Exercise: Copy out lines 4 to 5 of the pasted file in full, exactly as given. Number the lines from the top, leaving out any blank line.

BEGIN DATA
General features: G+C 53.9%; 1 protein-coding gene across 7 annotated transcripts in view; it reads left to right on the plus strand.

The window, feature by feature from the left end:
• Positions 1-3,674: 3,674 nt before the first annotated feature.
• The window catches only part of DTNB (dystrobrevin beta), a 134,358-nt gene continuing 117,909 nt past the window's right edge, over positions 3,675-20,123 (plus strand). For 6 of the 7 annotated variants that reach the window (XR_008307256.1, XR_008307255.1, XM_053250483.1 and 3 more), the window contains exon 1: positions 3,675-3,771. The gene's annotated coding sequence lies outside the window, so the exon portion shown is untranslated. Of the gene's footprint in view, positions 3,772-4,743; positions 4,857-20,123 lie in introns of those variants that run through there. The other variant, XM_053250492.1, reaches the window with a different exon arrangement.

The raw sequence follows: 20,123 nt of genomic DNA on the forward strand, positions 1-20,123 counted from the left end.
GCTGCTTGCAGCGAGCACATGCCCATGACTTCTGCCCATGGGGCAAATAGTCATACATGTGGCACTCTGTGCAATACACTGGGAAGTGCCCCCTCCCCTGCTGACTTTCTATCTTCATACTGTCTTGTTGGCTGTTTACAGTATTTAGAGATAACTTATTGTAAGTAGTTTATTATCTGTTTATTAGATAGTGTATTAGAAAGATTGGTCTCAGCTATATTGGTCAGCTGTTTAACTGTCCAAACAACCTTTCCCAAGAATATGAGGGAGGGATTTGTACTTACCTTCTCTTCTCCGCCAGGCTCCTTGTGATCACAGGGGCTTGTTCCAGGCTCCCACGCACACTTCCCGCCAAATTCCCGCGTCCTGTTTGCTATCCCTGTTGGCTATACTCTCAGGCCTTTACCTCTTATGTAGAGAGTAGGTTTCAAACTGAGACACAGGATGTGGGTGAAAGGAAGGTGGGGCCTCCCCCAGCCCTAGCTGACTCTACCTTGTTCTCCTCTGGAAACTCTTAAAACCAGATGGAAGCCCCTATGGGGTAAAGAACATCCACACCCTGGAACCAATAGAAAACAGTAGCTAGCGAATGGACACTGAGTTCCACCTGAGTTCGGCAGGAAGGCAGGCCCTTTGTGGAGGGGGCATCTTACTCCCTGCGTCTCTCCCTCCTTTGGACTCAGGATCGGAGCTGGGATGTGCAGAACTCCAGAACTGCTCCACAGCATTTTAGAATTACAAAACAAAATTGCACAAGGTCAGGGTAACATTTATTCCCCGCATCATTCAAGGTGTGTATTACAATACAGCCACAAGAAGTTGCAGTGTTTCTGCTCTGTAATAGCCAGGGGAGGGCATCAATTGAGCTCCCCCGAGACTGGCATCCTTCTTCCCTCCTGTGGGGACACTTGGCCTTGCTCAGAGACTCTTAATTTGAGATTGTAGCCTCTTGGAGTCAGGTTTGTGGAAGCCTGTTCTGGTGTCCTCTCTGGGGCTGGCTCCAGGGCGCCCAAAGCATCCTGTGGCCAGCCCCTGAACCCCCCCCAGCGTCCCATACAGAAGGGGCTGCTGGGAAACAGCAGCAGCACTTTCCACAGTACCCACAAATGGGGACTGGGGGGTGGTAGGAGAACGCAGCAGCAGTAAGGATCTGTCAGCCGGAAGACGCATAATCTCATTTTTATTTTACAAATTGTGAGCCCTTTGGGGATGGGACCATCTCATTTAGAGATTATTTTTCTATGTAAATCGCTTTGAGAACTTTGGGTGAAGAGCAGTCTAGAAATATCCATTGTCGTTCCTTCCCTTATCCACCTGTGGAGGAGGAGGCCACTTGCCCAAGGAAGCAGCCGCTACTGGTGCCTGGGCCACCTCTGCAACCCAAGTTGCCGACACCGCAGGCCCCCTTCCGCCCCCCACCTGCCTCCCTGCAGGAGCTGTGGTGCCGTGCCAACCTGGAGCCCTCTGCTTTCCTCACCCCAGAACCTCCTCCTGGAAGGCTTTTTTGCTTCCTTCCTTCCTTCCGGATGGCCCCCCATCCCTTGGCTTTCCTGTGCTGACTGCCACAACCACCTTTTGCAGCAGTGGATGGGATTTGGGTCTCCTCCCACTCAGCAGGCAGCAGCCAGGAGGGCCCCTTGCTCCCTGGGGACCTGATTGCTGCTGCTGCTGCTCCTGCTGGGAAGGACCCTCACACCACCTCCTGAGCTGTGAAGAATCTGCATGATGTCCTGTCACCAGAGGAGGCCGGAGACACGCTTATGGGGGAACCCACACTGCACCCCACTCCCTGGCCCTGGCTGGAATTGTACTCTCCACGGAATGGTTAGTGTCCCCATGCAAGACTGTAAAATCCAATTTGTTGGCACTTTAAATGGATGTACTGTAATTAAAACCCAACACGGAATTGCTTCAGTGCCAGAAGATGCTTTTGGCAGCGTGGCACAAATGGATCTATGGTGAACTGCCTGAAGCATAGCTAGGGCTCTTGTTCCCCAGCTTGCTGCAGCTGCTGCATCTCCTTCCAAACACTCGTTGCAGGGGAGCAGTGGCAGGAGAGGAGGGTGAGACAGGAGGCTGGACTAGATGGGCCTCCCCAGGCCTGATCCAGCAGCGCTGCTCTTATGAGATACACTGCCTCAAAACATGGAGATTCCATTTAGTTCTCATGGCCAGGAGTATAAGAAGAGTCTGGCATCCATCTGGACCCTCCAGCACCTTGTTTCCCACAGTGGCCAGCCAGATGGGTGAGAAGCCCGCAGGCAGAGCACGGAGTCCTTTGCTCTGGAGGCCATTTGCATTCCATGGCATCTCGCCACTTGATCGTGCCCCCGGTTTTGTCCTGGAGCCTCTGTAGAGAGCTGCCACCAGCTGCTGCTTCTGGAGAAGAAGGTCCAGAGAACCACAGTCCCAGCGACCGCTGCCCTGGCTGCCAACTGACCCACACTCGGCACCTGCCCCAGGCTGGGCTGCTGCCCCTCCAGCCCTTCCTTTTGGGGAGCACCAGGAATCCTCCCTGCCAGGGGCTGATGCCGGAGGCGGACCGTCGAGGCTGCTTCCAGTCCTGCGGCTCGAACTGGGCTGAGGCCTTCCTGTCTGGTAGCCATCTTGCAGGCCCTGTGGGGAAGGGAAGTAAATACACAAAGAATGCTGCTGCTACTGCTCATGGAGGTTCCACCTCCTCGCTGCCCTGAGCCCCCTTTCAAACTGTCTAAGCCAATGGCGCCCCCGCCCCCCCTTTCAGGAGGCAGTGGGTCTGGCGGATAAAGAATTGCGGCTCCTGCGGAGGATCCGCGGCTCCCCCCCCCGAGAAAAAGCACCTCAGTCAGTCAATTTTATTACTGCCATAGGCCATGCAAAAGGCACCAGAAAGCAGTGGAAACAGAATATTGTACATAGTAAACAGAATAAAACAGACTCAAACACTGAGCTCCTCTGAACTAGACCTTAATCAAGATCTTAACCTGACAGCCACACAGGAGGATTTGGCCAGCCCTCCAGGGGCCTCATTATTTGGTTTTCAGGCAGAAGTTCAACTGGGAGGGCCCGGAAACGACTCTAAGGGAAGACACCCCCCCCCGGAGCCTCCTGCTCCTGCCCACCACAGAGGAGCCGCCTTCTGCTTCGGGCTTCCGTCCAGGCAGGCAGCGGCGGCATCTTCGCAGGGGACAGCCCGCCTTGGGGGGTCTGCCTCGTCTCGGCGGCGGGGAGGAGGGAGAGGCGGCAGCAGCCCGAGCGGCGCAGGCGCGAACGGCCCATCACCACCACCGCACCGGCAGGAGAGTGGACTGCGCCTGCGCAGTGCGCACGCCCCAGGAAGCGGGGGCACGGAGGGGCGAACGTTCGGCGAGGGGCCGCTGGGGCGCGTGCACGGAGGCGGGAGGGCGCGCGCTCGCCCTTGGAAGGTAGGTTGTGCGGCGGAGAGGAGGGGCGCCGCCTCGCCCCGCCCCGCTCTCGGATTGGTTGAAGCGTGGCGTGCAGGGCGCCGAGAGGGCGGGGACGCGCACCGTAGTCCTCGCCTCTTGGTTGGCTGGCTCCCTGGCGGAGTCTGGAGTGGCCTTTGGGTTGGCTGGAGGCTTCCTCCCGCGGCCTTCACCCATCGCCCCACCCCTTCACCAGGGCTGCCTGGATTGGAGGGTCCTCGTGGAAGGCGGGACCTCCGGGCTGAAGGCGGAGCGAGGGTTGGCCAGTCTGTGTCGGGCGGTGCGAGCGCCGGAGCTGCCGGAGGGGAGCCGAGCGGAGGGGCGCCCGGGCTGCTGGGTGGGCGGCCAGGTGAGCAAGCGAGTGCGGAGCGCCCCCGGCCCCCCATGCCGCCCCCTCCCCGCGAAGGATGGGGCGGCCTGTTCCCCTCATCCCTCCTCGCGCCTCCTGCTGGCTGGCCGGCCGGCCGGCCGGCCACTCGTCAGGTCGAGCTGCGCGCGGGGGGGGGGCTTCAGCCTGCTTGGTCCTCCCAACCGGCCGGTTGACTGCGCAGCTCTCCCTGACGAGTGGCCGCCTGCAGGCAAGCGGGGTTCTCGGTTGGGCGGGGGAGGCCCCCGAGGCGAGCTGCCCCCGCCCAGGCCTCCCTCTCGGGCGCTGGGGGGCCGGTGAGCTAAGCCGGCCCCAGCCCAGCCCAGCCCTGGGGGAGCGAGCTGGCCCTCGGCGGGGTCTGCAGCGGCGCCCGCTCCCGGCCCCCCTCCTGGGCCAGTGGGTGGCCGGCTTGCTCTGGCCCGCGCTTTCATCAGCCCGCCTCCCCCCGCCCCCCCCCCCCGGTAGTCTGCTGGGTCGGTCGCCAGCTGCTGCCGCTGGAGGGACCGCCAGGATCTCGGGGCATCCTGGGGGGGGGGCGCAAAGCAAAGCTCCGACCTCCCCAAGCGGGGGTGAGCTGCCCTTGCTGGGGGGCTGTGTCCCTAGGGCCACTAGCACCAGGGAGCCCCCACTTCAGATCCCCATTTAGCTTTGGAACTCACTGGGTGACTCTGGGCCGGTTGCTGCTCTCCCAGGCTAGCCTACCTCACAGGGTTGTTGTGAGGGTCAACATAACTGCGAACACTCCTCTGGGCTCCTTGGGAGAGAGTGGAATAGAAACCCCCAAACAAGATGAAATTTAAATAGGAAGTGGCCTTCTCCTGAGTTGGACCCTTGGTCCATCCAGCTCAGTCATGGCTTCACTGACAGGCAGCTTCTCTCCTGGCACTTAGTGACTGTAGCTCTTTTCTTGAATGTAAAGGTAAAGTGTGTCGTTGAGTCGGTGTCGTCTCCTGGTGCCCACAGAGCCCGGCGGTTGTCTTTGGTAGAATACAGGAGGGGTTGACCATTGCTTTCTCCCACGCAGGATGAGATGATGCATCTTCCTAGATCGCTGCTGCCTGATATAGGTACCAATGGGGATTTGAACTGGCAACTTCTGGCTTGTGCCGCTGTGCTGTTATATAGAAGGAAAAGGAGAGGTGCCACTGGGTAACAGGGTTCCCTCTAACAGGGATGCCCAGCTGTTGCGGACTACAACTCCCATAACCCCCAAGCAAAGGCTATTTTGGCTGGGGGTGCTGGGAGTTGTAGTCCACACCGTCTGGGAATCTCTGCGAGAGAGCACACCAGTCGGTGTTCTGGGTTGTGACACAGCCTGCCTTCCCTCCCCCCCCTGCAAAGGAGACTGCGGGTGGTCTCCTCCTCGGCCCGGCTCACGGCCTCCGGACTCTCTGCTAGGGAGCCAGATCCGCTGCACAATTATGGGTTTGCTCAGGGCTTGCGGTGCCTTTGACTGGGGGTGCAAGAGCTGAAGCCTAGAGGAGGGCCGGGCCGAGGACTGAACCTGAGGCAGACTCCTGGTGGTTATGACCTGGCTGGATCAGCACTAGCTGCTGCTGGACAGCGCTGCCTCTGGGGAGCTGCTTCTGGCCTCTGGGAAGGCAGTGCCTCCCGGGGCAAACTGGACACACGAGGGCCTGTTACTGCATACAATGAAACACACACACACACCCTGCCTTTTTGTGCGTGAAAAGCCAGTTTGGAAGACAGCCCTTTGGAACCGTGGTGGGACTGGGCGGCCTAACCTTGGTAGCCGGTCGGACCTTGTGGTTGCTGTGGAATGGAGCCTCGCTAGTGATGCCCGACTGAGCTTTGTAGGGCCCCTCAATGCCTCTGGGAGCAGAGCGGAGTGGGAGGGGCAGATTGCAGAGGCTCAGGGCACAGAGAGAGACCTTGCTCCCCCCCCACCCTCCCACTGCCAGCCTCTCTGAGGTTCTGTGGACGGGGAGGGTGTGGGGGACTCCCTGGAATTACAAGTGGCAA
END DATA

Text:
• The window catches only part of DTNB (dystrobrevin beta), a 134,358-nt gene continuing 117,909 nt past the window's right edge, over positions 3,675-20,123 (plus strand). For 6 of the 7 annotated variants that reach the window (XR_008307256.1, XR_008307255.1, XM_053250483.1 and 3 more), the window contains exon 1: positions 3,675-3,771. The gene's annotated coding sequence lies outside the window, so the exon portion shown is untranslated. Of the gene's footprint in view, positions 3,772-4,743; positions 4,857-20,123 lie in introns of those variants that run through there. The other variant, XM_053250492.1, reaches the window with a different exon arrangement.

The raw sequence follows: 20,123 nt of genomic DNA on the forward strand, positions 1-20,123 counted from the left end.